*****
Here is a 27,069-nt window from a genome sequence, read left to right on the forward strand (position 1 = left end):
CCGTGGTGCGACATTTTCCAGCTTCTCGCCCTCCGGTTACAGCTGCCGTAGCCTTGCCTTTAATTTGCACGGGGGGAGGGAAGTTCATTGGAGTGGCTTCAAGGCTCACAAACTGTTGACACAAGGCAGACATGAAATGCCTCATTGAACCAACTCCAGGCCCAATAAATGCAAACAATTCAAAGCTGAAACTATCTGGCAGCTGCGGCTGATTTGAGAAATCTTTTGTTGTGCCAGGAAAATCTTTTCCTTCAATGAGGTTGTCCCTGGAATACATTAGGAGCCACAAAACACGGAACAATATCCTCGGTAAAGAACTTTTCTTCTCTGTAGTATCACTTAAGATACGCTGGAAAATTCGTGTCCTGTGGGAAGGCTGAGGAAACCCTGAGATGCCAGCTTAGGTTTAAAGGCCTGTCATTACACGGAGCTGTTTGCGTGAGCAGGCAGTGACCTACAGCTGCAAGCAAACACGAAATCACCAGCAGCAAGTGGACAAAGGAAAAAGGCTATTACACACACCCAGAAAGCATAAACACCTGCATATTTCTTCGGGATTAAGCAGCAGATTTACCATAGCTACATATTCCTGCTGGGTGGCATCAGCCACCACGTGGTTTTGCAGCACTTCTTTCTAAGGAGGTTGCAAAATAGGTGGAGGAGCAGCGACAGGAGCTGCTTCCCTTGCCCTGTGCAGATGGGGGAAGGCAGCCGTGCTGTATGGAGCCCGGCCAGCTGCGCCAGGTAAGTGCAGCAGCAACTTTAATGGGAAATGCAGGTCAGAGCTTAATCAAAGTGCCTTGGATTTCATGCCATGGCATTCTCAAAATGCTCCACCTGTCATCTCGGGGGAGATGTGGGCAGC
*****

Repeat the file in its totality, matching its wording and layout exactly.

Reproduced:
Here is a 27,069-nt window from a genome sequence, read left to right on the forward strand (position 1 = left end):
CCGTGGTGCGACATTTTCCAGCTTCTCGCCCTCCGGTTACAGCTGCCGTAGCCTTGCCTTTAATTTGCACGGGGGGAGGGAAGTTCATTGGAGTGGCTTCAAGGCTCACAAACTGTTGACACAAGGCAGACATGAAATGCCTCATTGAACCAACTCCAGGCCCAATAAATGCAAACAATTCAAAGCTGAAACTATCTGGCAGCTGCGGCTGATTTGAGAAATCTTTTGTTGTGCCAGGAAAATCTTTTCCTTCAATGAGGTTGTCCCTGGAATACATTAGGAGCCACAAAACACGGAACAATATCCTCGGTAAAGAACTTTTCTTCTCTGTAGTATCACTTAAGATACGCTGGAAAATTCGTGTCCTGTGGGAAGGCTGAGGAAACCCTGAGATGCCAGCTTAGGTTTAAAGGCCTGTCATTACACGGAGCTGTTTGCGTGAGCAGGCAGTGACCTACAGCTGCAAGCAAACACGAAATCACCAGCAGCAAGTGGACAAAGGAAAAAGGCTATTACACACACCCAGAAAGCATAAACACCTGCATATTTCTTCGGGATTAAGCAGCAGATTTACCATAGCTACATATTCCTGCTGGGTGGCATCAGCCACCACGTGGTTTTGCAGCACTTCTTTCTAAGGAGGTTGCAAAATAGGTGGAGGAGCAGCGACAGGAGCTGCTTCCCTTGCCCTGTGCAGATGGGGGAAGGCAGCCGTGCTGTATGGAGCCCGGCCAGCTGCGCCAGGTAAGTGCAGCAGCAACTTTAATGGGAAATGCAGGTCAGAGCTTAATCAAAGTGCCTTGGATTTCATGCCATGGCATTCTCAAAATGCTCCACCTGTCATCTCGGGGGAGATGTGGGCAGC